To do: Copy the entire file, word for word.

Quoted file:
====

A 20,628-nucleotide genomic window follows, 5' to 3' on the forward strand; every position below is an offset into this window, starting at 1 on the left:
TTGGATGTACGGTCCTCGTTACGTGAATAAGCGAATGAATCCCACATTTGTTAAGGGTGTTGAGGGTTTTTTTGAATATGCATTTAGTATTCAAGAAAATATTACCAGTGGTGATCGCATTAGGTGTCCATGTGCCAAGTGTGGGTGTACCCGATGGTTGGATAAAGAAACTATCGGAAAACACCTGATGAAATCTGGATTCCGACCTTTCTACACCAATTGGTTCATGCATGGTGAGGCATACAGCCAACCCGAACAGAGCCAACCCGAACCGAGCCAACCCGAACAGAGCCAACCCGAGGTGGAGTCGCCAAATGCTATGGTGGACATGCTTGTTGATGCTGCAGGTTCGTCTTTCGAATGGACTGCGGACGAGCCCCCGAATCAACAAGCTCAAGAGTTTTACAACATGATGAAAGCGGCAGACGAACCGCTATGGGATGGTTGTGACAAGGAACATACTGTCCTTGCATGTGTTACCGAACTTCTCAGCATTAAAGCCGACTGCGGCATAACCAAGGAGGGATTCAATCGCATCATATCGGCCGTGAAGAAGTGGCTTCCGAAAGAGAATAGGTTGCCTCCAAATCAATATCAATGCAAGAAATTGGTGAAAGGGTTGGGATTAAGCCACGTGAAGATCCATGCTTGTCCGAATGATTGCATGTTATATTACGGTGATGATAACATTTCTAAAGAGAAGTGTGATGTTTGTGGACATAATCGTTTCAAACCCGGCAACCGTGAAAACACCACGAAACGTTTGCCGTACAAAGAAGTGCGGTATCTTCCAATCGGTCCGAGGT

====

A 20,628-nucleotide genomic window follows, 5' to 3' on the forward strand; every position below is an offset into this window, starting at 1 on the left:
TTGGATGTACGGTCCTCGTTACGTGAATAAGCGAATGAATCCCACATTTGTTAAGGGTGTTGAGGGTTTTTTTGAATATGCATTTAGTATTCAAGAAAATATTACCAGTGGTGATCGCATTAGGTGTCCATGTGCCAAGTGTGGGTGTACCCGATGGTTGGATAAAGAAACTATCGGAAAACACCTGATGAAATCTGGATTCCGACCTTTCTACACCAATTGGTTCATGCATGGTGAGGCATACAGCCAACCCGAACAGAGCCAACCCGAACCGAGCCAACCCGAACAGAGCCAACCCGAGGTGGAGTCGCCAAATGCTATGGTGGACATGCTTGTTGATGCTGCAGGTTCGTCTTTCGAATGGACTGCGGACGAGCCCCCGAATCAACAAGCTCAAGAGTTTTACAACATGATGAAAGCGGCAGACGAACCGCTATGGGATGGTTGTGACAAGGAACATACTGTCCTTGCATGTGTTACCGAACTTCTCAGCATTAAAGCCGACTGCGGCATAACCAAGGAGGGATTCAATCGCATCATATCGGCCGTGAAGAAGTGGCTTCCGAAAGAGAATAGGTTGCCTCCAAATCAATATCAATGCAAGAAATTGGTGAAAGGGTTGGGATTAAGCCACGTGAAGATCCATGCTTGTCCGAATGATTGCATGTTATATTACGGTGATGATAACATTTCTAAAGAGAAGTGTGATGTTTGTGGACATAATCGTTTCAAACCCGGCAACCGTGAAAACACCACGAAACGTTTGCCGTACAAAGAAGTGCGGTATCTTCCAATCGGTCCGAGGT